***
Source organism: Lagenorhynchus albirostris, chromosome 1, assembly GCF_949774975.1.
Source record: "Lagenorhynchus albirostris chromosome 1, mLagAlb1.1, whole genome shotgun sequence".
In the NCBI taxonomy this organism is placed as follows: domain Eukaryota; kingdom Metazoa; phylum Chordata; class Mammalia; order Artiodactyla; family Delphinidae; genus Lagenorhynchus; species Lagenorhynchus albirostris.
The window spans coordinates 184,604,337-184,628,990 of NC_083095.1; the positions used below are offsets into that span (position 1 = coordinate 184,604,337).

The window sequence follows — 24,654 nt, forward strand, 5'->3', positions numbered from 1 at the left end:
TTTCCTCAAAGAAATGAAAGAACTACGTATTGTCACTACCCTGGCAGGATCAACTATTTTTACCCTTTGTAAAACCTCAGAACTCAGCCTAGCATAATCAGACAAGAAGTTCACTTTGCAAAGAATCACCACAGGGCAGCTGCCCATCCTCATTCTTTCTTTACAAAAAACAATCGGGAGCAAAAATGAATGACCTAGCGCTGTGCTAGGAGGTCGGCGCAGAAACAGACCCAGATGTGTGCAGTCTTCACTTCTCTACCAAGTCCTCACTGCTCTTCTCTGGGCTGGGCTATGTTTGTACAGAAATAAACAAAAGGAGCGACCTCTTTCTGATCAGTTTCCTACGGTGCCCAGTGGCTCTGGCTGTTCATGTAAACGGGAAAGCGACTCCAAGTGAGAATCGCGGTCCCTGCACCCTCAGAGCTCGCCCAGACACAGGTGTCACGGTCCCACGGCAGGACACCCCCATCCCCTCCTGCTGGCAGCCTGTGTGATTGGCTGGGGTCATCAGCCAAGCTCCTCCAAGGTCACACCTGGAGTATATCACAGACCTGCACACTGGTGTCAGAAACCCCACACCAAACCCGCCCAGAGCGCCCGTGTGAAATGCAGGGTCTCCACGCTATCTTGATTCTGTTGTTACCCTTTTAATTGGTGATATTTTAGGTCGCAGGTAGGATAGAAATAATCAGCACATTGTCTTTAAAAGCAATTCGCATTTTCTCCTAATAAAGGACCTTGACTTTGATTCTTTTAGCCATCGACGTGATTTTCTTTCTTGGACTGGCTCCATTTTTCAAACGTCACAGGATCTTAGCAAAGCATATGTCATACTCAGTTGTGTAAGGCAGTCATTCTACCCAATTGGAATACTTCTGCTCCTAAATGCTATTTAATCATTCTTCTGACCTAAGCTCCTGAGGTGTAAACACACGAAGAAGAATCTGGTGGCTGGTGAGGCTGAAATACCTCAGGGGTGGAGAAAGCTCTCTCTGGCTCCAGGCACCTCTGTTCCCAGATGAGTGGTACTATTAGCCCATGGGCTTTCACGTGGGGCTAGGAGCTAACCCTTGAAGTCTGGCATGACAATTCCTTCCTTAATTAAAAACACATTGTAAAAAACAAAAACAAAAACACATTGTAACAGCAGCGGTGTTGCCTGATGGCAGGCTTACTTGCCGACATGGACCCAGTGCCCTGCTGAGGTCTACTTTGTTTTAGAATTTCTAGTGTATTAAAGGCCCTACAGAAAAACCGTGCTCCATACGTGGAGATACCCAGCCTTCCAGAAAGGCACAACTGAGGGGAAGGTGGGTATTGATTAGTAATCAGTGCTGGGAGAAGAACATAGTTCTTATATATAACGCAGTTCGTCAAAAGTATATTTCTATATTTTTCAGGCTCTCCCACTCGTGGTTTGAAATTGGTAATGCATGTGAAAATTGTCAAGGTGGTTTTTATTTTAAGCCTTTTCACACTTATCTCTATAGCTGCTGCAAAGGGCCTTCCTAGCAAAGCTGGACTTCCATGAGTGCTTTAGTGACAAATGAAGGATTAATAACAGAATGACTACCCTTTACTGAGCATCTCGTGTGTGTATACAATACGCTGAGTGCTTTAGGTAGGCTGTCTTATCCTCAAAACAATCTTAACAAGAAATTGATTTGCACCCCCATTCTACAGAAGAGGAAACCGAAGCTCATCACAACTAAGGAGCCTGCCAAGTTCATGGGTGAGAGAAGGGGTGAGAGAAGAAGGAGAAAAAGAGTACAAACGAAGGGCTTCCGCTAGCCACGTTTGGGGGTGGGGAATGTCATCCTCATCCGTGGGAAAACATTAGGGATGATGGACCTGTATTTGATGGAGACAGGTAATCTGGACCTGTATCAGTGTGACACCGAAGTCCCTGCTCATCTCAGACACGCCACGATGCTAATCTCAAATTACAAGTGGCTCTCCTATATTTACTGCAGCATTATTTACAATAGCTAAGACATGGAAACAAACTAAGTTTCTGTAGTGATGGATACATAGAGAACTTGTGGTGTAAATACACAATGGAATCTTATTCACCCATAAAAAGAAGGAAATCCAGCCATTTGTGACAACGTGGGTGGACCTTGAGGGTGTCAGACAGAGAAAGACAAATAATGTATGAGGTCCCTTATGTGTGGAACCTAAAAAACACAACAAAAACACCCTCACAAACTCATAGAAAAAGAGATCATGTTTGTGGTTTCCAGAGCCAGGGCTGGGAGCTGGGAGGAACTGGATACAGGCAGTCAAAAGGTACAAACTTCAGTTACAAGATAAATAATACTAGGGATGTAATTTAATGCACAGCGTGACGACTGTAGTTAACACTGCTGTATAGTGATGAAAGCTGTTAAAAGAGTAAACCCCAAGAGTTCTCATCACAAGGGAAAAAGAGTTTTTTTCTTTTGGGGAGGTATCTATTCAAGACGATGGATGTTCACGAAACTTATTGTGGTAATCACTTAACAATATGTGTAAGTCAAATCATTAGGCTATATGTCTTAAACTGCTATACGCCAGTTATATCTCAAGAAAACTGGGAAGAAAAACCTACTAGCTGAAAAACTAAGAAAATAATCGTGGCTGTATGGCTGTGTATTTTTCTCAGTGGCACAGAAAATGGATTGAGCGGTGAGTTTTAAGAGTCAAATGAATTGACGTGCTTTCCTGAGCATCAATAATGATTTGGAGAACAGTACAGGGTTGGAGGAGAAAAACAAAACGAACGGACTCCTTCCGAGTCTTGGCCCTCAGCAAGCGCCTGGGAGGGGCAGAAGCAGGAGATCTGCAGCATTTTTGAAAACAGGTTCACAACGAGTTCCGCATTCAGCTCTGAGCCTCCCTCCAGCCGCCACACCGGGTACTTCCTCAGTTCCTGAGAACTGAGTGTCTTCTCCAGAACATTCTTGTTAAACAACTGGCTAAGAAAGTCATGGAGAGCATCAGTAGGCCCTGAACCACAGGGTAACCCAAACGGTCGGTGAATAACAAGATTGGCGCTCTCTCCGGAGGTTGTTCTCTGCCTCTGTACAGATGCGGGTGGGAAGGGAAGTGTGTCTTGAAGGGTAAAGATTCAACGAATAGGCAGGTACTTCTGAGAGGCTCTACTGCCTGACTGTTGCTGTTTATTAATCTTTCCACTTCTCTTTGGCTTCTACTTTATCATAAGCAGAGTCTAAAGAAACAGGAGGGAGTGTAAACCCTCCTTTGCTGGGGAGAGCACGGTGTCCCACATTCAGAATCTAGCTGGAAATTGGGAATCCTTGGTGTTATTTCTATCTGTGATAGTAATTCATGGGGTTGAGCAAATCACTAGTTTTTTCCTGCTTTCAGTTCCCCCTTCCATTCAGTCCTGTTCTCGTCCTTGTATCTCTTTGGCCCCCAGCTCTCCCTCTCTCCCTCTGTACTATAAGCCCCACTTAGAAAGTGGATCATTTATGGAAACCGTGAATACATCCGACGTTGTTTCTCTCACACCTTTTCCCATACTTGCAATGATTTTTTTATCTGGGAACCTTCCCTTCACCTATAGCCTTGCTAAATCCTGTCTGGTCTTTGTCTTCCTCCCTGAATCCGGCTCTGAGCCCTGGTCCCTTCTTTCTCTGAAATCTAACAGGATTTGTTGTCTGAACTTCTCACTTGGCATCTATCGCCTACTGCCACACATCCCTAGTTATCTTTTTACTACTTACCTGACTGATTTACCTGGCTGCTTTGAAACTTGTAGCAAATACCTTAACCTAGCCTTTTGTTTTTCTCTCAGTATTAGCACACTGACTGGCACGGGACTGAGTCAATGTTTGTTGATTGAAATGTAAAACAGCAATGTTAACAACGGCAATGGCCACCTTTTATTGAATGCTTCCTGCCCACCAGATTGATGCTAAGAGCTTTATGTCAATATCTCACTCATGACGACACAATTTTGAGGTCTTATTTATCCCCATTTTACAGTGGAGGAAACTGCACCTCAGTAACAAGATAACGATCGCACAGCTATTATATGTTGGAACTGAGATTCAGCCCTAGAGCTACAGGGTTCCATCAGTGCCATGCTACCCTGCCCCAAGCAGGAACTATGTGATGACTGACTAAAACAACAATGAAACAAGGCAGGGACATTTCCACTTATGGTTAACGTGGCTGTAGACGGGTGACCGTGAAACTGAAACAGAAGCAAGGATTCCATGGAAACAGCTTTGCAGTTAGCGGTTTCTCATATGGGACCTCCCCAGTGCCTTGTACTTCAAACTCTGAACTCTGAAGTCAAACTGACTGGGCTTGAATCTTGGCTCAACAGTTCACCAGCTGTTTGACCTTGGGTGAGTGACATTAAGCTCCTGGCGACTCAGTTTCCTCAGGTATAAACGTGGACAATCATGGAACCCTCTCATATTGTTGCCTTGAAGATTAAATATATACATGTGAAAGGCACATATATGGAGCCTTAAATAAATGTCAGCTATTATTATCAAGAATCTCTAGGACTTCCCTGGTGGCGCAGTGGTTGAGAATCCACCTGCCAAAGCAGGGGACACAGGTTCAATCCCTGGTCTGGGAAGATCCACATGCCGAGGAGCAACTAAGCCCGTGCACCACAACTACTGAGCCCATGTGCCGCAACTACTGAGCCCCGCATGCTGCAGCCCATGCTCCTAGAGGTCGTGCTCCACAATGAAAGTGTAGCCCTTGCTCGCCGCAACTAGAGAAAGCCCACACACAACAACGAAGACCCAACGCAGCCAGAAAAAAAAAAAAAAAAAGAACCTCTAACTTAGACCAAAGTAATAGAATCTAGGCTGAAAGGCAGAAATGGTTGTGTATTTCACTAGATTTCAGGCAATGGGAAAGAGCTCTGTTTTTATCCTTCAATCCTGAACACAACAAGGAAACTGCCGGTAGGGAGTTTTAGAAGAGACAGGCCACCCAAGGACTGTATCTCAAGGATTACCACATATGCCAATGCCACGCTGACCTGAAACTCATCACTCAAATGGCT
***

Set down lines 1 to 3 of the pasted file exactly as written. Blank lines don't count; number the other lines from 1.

Source organism: Lagenorhynchus albirostris, chromosome 1, assembly GCF_949774975.1.
Source record: "Lagenorhynchus albirostris chromosome 1, mLagAlb1.1, whole genome shotgun sequence".
In the NCBI taxonomy this organism is placed as follows: domain Eukaryota; kingdom Metazoa; phylum Chordata; class Mammalia; order Artiodactyla; family Delphinidae; genus Lagenorhynchus; species Lagenorhynchus albirostris.